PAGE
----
Could a cave in a small village in central Kenya be the site of buried treasure? A rumor of riches, left behind by colonialists, has some residents dreaming of wealth, while others see it as a dangerous hoax. VOA's Gabe Joselow has the story.
Video

Video Treasure Hunters Seek 'Hidden Treasure' in Central Kenya

Could a cave in a small village in central Kenya be the site of buried treasure? A rumor of riches, left behind by colonialists, has some residents dreaming of wealth, while others see it as a dangerous hoax. VOA's Gabe Joselow has the story.
Video

Video Iran's Rouhani Skeptical on Syria Strikes

Iranian President Hassan Rouhani expressed skepticism Friday that U.S.-led airstrikes in Iraq and Syria could crush Islamic State militants. From New York, VOA’s Margaret Besheer reports the president was also hopeful that questions about Iran’s nuclear program could be resolved soon.
Video

Video US House Speaker: Congress Should Debate Authorization Against IS

As wave after wave of U.S. airstrikes target Islamic State militants, the speaker of the Republican-controlled House of Representatives says he would be willing to call Congress back into session to debate a formal, broad authorization for the use of military force. VOA’s Michael Bowman reports from Washington, where legislators left town 10 days ago for a seven-week recess.
Video

Video Ebola Patients Find No Treatment at Sierra Leone Holding Center

At a holding facility in Makeni, central Sierra Leone, dozens of sick people sit on the floor in an empty university building. They wait in filthy conditions. It's a 16-hour drive by ambulance to Kailahun Ebola treatment center. Adam Bailes was there and reports on what he says are some of the worst situations he has seen since the beginning of this Ebola outbreak. And he says it appears case numbers may already be far worse than authorities acknowledge.
Video

Video Identifying Bodies Found in Texas Border Region

Thousands of immigrants have died after crossing the border from Mexico into remote areas of the southwestern United States in recent years. Local officials in south Texas alone have found hundreds of unidentified bodies and buried them in mass graves in local cemeteries. Now an anthropologist and her students at Baylor University have been exhuming bodies and looking for clues to identify them. VOA’s Greg Flakus has more from Waco, Texas.
Video

Video Ebola Robs Liberians of Chance to Say Good-Bye to Loved Ones

In Liberia, where Ebola has killed more than 1,500 people, authorities have worked hard to convince people to allow specialized burial teams to take away dead bodies. But these safety measures, while necessary, make it hard for people to say good bye to their loved ones. VOA's Anne Look reports on the tragedy from Liberia.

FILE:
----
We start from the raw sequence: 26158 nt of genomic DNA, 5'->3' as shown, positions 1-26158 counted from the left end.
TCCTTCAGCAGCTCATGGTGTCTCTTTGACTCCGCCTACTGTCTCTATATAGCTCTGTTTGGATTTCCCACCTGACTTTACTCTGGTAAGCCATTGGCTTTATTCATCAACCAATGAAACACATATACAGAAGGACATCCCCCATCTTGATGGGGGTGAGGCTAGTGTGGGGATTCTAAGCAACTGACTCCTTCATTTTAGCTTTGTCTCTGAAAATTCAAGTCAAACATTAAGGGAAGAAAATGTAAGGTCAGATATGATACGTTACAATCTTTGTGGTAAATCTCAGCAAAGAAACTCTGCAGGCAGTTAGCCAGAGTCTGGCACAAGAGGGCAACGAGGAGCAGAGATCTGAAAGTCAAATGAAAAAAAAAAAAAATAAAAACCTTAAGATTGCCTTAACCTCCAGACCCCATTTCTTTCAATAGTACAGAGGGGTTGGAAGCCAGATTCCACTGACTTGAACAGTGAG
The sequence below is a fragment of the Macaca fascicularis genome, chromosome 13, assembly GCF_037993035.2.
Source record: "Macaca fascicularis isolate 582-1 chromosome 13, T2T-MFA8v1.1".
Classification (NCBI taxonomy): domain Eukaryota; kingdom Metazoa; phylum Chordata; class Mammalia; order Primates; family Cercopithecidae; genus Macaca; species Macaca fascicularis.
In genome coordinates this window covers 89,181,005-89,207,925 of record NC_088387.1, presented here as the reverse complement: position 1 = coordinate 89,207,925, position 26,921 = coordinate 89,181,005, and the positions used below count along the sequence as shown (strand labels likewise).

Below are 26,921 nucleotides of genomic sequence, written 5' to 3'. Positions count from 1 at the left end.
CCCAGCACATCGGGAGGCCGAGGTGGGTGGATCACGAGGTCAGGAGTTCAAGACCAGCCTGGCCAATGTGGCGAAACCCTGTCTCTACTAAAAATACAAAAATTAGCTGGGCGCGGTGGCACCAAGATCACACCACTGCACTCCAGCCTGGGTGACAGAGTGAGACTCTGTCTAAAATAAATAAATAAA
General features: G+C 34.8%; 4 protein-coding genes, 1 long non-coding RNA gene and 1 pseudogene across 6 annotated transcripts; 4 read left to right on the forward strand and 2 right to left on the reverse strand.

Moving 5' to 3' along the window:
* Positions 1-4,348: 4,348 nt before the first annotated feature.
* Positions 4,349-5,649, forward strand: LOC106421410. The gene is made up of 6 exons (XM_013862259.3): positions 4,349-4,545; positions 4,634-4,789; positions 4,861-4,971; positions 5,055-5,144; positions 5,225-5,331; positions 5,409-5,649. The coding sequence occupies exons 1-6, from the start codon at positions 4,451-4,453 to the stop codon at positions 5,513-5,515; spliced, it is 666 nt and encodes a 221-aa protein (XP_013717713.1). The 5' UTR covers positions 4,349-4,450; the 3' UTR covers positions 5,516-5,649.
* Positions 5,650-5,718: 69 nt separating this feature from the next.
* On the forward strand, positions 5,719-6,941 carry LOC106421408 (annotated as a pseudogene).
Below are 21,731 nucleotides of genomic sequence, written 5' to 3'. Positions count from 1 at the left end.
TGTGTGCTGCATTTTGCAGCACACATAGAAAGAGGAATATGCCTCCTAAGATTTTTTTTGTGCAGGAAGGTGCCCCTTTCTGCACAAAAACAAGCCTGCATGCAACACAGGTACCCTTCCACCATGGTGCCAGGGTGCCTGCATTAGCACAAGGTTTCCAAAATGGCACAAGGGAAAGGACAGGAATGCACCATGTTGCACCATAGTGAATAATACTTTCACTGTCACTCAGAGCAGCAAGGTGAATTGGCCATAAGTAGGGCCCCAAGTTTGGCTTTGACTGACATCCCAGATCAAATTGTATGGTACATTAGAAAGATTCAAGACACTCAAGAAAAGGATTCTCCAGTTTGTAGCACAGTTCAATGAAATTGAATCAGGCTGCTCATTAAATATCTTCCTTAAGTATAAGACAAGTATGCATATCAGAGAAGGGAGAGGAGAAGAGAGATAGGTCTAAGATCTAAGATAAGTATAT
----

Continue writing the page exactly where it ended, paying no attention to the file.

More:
Video

Video Reconstruction? What Reconstruction? Life After War in Gaza

It’s been a month since Israel and the Palestinians agreed to a ceasefire to end 52 days of an air and tank war that left 60,000 homes in Gaza damaged or destroyed and 110,000 homeless. Sharon Behn reports that lack of reconstruction is leading to despair.
Video

Video US, Saudi Arabia and UAE Hit Islamic State's Oil Revenue

The United States, Saudi Arabia and the United Arab Emirates have bombed oil facilities operated by Islamic State militants in Syria. It was a truly collaborative effort, with the two Arab countries dropping the majority of the bombs. The 12 refineries targeted were estimated to generate as much as $2 million per day for the terrorist group. VOA Pentagon correspondent Carla Babb has the story.
Video

Video Russia's Food Sanctions Raise Price Worries, Hopes for Domestic Production

Russia retaliated against Western sanctions imposed for its actions in Ukraine by halting food imports from the West. The temporary import ban on food from Australia, the European Union, Norway and North America has Russian consumers concerned that they could face a sharp increase in food prices. But in an ironic twist, the restrictions aimed at the Kremlin have made Russia's domestic food producers hopeful this can boost their business. VOA's Daniel Schearf reports from Moscow.
Video

Video Washington to Pyongyang: 'Shut This Evil System Down'

U.S. Secretary of State John Kerry is calling on North Korea to shut down prison camps and other human rights abuses following a United Nations Commission of Inquiry into "widespread and systematic human rights violations." VOA State Department Correspondent Scott Stearns reports from the United Nations.
Colonel Steve ‘Spiros’ Pisanos left Greece and came to the U.S. to learn to fly. He flew fighters for the Allies in World War II, narrowly escaping death multiple times.Colonel Steve ‘Spiros’ Pisanos left Greece and came to the U.S. to learn to fly. He flew fighters for the Allies in World War II, narrowly escaping death multiple times.

AppleAndroid